Because the society, Nigeria, in which they live is becoming seriously overwhelmed and totally intimidated with such unequally challenged perturbations, their population in Nigeria keep increasing as more and more youths are now keying into criminality on daily basis, bearing illegal arms and ammunitions. They are notoriously growing in the East, Middle-Belt, Jos and Kaduna roads, South-South and North-east domains including the mine sites of Zamfara State. Most of these people are also on the streets to tell you that they are now your good friends in the fight against the “bad SARS.”

The list of criminal elements in Nigeria is not limited to the aforementioned. This is just to alert the law-abiding innocent Nigerians, who are obsessed with the #EndSARS’ campaign, you are to note that the protesting voices also actually include the dominant voices of the hitherto dreaded criminals who are now disguised as peace-loving protesters, like me and you, under the ongoing protests.

It is to also alert that such voices are, indeed, capable of eclipsing your genuine voices as a means of fostering their inordinate ambition to use the opportunity to cause chaos and create the chances to loot, steal, rob and kill the unsuspecting innocent people. The problem those criminals have with SARS is not the same with your problem. The armed robbers are usually very successful in their unchallenged business of armed robbery and kidnapping, except that members of the Police Force or SARS are their only obstacles.

It is properly evidenced in the daily news as stories abound about successful and failed attempts by armed robbers to buy off some members of the force and how they could kill policemen when they feel frustrated in achieving such goal. Under this “#EndSARS” agenda, therefore, we must be weary of what becomes of this protest when the voices leading the campaign are not properly disaggregated and a choice not made on whom to recognise and on which issues in the matter to address. Let it not be that we are only serving those who kill or kidnap us on daily basis.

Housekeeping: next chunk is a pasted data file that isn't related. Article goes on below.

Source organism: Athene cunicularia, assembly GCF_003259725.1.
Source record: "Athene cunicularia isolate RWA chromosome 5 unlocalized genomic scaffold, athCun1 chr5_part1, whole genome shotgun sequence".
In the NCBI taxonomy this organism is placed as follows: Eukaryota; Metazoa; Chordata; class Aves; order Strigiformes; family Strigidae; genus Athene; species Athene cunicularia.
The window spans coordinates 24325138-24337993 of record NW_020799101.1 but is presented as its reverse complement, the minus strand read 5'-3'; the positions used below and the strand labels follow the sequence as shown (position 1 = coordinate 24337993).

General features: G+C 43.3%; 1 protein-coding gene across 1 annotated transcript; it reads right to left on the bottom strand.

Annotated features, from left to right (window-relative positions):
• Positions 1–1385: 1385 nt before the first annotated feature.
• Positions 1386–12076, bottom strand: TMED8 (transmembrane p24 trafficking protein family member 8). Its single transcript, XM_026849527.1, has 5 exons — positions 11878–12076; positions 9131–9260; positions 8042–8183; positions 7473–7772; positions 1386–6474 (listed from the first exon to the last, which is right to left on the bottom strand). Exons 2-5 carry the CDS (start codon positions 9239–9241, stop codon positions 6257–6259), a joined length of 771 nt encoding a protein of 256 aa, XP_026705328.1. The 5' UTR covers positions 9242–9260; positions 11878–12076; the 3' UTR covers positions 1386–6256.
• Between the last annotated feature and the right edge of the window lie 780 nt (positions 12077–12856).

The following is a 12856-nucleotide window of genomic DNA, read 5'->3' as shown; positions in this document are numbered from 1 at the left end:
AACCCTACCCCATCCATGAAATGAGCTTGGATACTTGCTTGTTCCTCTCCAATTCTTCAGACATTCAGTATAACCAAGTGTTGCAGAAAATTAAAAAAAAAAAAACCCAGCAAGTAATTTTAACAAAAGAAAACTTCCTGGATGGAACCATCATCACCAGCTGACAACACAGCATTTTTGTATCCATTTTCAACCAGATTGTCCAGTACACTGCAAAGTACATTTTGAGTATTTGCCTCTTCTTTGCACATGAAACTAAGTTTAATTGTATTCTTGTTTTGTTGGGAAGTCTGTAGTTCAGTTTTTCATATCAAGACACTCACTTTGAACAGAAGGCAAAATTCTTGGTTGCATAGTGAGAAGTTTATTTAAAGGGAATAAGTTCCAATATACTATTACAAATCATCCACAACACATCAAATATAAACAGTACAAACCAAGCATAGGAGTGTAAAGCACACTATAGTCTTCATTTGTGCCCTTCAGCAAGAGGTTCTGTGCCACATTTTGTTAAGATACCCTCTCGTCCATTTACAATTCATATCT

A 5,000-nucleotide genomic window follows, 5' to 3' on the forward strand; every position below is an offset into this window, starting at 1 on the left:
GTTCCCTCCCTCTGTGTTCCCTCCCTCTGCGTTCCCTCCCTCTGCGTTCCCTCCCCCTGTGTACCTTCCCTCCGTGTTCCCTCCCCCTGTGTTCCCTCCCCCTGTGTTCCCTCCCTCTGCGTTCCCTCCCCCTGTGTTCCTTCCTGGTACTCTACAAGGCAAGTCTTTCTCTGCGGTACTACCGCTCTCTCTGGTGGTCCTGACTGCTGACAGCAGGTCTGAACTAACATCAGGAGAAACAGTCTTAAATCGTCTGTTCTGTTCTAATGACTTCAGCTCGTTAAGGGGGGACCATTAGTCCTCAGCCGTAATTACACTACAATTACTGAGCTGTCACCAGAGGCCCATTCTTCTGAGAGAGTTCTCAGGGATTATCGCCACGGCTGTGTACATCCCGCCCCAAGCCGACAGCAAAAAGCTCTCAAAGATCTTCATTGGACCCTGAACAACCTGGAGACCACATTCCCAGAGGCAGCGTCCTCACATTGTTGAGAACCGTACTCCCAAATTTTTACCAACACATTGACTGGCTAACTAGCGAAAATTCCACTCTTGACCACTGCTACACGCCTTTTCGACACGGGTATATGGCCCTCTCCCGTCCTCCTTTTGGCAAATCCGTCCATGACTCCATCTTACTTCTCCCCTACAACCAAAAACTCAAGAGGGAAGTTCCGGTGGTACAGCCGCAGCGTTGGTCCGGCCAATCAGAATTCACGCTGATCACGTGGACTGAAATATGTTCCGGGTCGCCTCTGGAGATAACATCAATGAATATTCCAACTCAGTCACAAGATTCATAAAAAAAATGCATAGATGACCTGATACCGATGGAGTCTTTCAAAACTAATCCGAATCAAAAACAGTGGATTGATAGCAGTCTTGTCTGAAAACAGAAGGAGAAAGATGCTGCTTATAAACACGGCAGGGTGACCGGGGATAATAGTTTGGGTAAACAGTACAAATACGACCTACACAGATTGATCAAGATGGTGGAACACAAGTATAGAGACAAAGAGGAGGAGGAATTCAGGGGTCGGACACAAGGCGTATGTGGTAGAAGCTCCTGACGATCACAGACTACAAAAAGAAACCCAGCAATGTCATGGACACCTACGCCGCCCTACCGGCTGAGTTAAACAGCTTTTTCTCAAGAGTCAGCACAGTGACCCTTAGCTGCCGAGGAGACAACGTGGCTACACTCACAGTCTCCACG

That is to say, we don’t have to “End SARS” in utter damnation of the legitimate duties of SARS to this country (which cannot be done without torture, brutality and extra-legal killings?). The Police Force must wake up right now, otherwise this smokescreen called peaceful protest will take them by surprise. What we should be fighting are those that are against us, wherever they may be found, even if they are on the body of the Police Force or SARS or even among protesters, and (top civil service).

Those against the peace of the hard-working innocent Nigerians are the murderous criminals who should be caught and factored into a functional judicial process. Unfortunately, no one talks about that and there is never going to be a protest against the heinous crime which they commit every day. The civil societies do not believe that there is a job to do here. The civil societies, however, must agree with the reality that if we must deal with the issues in the matter of SARS, we must accordingly be careful not to make it look like the issue of armed robbers killing and kidnapping Nigerians in their numbers, on daily basis, is now preferable to the carelessness or wickedness of a few rotten apples in SARS personnel harassing a few of us on daily basis. No, we should prefer the opposite while still believing in dealing with the stench or odours of the rotten apples. This protest must, therefore, be focused on some tangible things to be done immediately by governments at all levels. The following considerations are relevant:

  1. a) Decentralisation of the Police Force

Decentralisation will generate the awareness that would decrease the level of docility of the primary and secondary level governments. It will make the state governments to wake up to their statutory constitutional obligation and duty of security of their states.

  1. b) Funding the State Police Command